Speech and Language of the 6-Year-Old
At 6 years of age, your child…
Has correct articulation of most sounds in conversation to an unfamiliar listener.
May still have difficulties with clusters such as /spl/, or /tr/.
Uses adult-like grammar and understands the meanings of most sentences.
Names days of the week and months of the year in order and counts to 30.
Predicts the next sequence of events and tells a 4- to 5-part story.
Tells month and day of birthday, name, age, address and distinguishes left and right.
Knows most opposites and the meaning of through, away, toward, and from.
Knows time based concepts including: today, yesterday, and tomorrow.
Asks many questions including: “why,” “what,” and “how” questions.
Is beginning to read simple words like cat, the, and ball.
Is starting to recognize that individual letters in words represent different sounds
that form words when put together (for example, c-a-t for “cat”).
You can stimulate your 6-year-old child’s speech and language if you…
Spend quiet time each day when only the two of you carry on a conversation.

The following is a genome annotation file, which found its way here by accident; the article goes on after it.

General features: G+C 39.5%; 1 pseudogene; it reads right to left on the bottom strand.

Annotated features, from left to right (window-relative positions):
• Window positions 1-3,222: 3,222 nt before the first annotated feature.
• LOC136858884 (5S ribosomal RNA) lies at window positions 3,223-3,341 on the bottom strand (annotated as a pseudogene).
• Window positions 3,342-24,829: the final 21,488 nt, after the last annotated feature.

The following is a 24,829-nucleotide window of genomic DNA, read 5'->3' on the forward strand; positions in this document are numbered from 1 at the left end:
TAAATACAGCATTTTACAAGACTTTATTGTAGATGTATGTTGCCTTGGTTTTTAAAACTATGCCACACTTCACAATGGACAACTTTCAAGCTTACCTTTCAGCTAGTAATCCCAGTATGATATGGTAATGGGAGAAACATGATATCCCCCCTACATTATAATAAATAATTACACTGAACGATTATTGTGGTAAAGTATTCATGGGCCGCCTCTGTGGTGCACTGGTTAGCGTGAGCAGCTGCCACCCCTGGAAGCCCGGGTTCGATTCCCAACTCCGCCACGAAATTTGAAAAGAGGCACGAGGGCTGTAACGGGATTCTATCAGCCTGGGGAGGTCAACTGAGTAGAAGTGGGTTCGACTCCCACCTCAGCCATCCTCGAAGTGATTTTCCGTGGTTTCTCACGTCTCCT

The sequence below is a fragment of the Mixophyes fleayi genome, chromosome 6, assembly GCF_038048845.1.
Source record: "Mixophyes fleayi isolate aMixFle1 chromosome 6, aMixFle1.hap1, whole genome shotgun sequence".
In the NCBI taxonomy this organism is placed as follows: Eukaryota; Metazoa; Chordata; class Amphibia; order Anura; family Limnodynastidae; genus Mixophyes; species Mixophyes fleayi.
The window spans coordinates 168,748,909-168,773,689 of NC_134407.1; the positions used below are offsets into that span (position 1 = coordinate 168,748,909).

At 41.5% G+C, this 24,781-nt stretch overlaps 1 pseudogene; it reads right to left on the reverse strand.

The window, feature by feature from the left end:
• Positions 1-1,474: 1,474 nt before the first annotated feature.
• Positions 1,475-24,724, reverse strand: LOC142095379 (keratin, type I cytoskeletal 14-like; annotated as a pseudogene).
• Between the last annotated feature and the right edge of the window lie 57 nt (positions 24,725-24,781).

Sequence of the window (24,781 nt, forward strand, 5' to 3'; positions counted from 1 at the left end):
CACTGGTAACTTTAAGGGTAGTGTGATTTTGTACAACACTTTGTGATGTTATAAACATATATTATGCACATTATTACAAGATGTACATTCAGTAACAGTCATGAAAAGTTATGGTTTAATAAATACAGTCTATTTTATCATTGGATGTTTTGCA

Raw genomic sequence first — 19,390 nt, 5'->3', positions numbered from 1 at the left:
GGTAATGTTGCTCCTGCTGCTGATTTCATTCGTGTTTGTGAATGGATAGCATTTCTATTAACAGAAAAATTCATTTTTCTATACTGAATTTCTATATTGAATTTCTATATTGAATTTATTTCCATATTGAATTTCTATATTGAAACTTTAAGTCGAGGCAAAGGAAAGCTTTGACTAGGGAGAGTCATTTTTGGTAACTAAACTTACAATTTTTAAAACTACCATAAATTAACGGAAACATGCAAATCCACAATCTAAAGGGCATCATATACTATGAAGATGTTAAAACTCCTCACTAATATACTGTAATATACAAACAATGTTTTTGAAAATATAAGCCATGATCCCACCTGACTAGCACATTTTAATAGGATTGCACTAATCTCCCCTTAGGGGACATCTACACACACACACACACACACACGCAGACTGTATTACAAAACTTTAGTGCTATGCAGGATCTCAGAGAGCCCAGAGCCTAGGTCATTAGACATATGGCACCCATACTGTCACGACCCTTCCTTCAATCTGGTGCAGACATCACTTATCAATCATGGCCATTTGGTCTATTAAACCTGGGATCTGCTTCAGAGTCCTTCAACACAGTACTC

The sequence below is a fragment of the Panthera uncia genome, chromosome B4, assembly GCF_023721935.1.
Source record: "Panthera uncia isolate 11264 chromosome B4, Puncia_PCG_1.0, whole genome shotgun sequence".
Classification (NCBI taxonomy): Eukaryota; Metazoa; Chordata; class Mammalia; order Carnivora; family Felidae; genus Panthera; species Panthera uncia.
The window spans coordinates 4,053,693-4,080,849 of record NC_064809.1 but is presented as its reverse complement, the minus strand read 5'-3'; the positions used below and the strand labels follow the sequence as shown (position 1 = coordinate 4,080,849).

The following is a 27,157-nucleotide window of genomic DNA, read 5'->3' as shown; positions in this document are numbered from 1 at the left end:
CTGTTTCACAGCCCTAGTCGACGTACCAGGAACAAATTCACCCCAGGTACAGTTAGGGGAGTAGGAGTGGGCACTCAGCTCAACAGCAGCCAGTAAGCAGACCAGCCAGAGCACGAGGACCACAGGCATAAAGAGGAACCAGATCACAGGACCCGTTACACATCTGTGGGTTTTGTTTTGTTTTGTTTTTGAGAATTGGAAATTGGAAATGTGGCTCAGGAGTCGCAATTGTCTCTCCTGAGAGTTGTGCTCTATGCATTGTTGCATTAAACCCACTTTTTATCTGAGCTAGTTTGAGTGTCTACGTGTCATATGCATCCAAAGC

Have your child read simple, repetitive, and familiar books to you (i.e., Brown
Bear Brown Bear) and read new and more advanced books to him or her.
Help your child write his or her own story-picture book.
Play games with your child that involve reasoning and conversation (i.e., 20 questions and Headbands).
Allow your child to cook and bake using a child’s cookbook with simple step-by-step instructions and pictures.
Let your child watch special children’s videos or television shows and have him or her retell the story.
Have your child contribute to family discussions that involve decision making and personal opinions (i.e., peak and pit/high and low of the day).
Use more advanced words in your own vocabulary and define them to your child.
Tell a short story to your child and let him or her finish the ending.
Have your child “write” new words and sentences each day with chalk, or a marker on a dry-erase board.